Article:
Mark Salvatus, Ensayo, 2019. Film still.
Mark Salvatus, too, returned to his home town, Lucban in the province of Quezon, in 2018 to restage a carnival that, according to a newspaper article he found in Manila’s Lopez Museum archives, was held on 31 December 1910. Photographs showed an event filled with global references – conquistador-style masks, Catholic pageants and secular parades – the article claimed it would return every year, yet no one in Lucban today has heard of it. Schacter says: “It held within it both a strange mystical history, but also linked his home town to these global themes.” While the second carnival arrived 108 years late, its timing could not have been more appropriate for Salvatus to be able to reclaim his own history and culture in an era of postcolonial discourse.
While some stories, objects and images have been shrouded by more powerful histories, ignored, or forgotten, sometimes, like Halley’s tidal pulls from space or Newton’s lacuna of knowledge, they are also invisible. The exhibition plays with other types of motions – light waves, sound waves and wifi networks – all travelling at different speeds through the exhibition with assorted urgency.
Yason Banal, Untitled Formation, Concrete Supernatural, Pixel Unbound. Video installation, dimensions variable, 2018 YBAVB11.
Yason Banal has set up a wifi network, slowed down to 69Kbps, very close to the actual wifi speed experienced by those using mobile phones in Manila (the average internet speed in the Philippines is reportedly the slowest in south-east Asia). This is so slow that a YouTube video from Banal’s curated series exploring topics of surveillance, censorship, spectacle and state power, does not load properly. If something is invisible and no one tells us about it, we do not think it could be there. Banal’s architectural model of the Manila Film Center, a building inaugurated in 1982 under the Marcos regime, doesn’t show the bodies of the labourers buried in its cement foundations after a fatal accident during its construction.
Schacter says that Banal is “obsessed” with the spinning wheel, the buffering symbol we see daily on our computer screens. Used across his work, and seen on the wall of the exhibition, the symbol is connected to time, waiting and loading. While irritating for most, Banal questions the positives of this moment in time that could be used for something else, how it slows us down to think clearly, or for the negative information that it shields us from – for example, Schacter explains how south-east Asia has a low consumption of internet porn because of the slow internet speed. Banal rethinks how belatedness can be addressed.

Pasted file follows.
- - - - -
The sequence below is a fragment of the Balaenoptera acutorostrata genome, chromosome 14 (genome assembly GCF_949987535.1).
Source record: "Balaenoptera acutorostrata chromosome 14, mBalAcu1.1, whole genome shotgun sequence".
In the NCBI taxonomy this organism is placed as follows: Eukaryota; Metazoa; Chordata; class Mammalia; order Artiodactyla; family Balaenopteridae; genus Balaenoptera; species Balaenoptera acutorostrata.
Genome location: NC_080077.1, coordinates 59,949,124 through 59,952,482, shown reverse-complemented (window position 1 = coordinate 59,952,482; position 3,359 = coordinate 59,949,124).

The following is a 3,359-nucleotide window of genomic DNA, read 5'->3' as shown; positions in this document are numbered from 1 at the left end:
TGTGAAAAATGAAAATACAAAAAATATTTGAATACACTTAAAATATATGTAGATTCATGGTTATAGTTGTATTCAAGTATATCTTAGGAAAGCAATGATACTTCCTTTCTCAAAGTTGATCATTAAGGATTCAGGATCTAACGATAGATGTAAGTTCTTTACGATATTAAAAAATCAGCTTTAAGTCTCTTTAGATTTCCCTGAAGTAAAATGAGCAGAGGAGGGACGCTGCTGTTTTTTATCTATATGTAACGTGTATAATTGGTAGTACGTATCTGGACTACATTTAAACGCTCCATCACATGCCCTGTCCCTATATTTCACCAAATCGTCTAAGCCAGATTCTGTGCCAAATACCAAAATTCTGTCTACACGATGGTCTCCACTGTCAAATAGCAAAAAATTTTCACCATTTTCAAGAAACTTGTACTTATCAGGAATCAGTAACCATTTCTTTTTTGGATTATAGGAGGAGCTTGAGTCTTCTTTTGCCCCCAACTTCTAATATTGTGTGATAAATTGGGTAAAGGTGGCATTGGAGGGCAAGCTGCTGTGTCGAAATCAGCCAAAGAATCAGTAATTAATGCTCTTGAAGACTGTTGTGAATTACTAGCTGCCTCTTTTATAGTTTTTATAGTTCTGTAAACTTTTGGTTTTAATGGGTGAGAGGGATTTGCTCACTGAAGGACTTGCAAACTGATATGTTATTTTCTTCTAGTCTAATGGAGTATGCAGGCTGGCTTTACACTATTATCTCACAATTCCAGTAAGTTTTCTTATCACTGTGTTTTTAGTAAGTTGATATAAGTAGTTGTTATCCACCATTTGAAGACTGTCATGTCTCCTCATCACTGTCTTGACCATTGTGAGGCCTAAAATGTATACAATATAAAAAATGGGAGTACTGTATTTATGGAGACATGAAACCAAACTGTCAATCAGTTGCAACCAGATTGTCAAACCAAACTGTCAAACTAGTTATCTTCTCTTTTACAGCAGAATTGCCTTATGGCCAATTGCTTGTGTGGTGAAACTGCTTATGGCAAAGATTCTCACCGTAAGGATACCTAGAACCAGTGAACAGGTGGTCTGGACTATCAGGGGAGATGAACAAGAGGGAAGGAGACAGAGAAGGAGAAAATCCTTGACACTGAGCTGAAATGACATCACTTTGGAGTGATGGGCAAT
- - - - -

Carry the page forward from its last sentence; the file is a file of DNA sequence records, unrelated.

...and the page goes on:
Eisa Jocson. Princess Image by Jörg Baumann.
The invisible network, accompanies the exhibition like a cloud, as do the high-pitched intermittent sounds of Eisa Jocson’s video Becoming White. Happy or melancholic, the tweets of little Disney birds and the feminine sighs of Snow White going about her household tasks are sung by two dancers, Jocson and her collaborator Joshua Serafin. Her repetitive choreography of domestic duties is a critique of the performance industry at Disneyland Hong Kong, where trained Filipino performers are employed; Snow White is seen as a “white” character, yet the irony lies in how the domestic jobs in Hong Kong are often filled by Filipino workers.
Background: Eisa Jocson, Colouring White, 2018. Framed A4 and A3 coloured copies from Manila and Shanghai. Foreground: Colouring White, 2019. Photocopies for the audience to take and colour. Produced for Cultural Center of the Philippines’ 13 Artists Awards 2018 and Bangkok Art Biennale 2018.
Jocson’s participatory colouring activity series Colouring White invites visitors to the exhibition to pick up a coloured pencil to colour in an image of Snow White, and express themselves – which they often do in anger.
Amy Lien and Enzo Camacho. Lecture notes on Alfonso Ossorio's Angry Christ mural at the Victorias Milling Company Complex in Negros Occidental, Philippines, 1950, 2018.
Anger is an emotion that surges up through the exhibition, rising up the stairwell to the second floor of the gallery via Amy Lien and Enzo Camacho’s mural, Notes on The Angry Christ. Thin lines of charcoal and blood (imitation and real) depicting flames, snakes and faces lick the walls. Impulsive lines of text bubble; dates, facts and injustices, and, through the flames, the face of Christ emerges. It is a tribute to The Angry Christ, a mural by Alfonso Ossorio from 1950, commissioned for a modernist workers’ chapel on the sugar plantation owned by his family in Negros, the prime sugar-making facility of the Philippines.
Amy Lien & Enzo Camacho, Notes on The Angry Christ (detail), 2019. Charcoal, real/imitation blood, molasses, semen and soil. Dimensions variable.
Ossorio’s mural depicts the Last Judgment, unhinged and subjective. Christ is on fire with muscular definition, passion, the white heat of his blue robe and the hands of God. Ossorio drew with hard-edged lines and graphic shapes of block colour using wax and ink – a process of “absence rather than presence”, note the artists.
Yet the mural seems out of place in the Chapel of Saint Joseph, where mass services are held for workers at 5.45am on working days and 7.30am on Sundays. Lien and Camacho describe the mural as a “glitch”. Jean Dubuffet once described it as “a machine of many movements”, say the artists. Within it is a history embedded with violence, civil war, religion, protest, famine, labour and Ossorio’s queerness, energy and anger. The commission brought him back to the Philippines for the first time since he was a child, and he never returned again after he completed it. Subjectivity seems impossible to separate from history.
Schacter sees Notes on “The Angry Christ” as a research project in material form – a multidimensional project of interweaving histories of modernism, queerness, modernism, Catholicism and communism, in which layers of materials – molasses, semen, soil, candle wax, sugarcane flowers, birds’ nests and palm husks – are made into a piece of abstract art.
“I don’t see them as art,” says Schacter of the works in the exhibition. “For me, they are research projects and the output of them is formal, not necessarily written.” So, if the archive is the problem, then it is also the solution, and it is the methodology that holds the power. “Not denying the subjectivity in everyone’s research, starting with the personal, enables them to enter into these histories in a more tangible or visceral way.” While the exhibition began with motions – waves, forces and memories – it establishes a space that material culture can reclaim.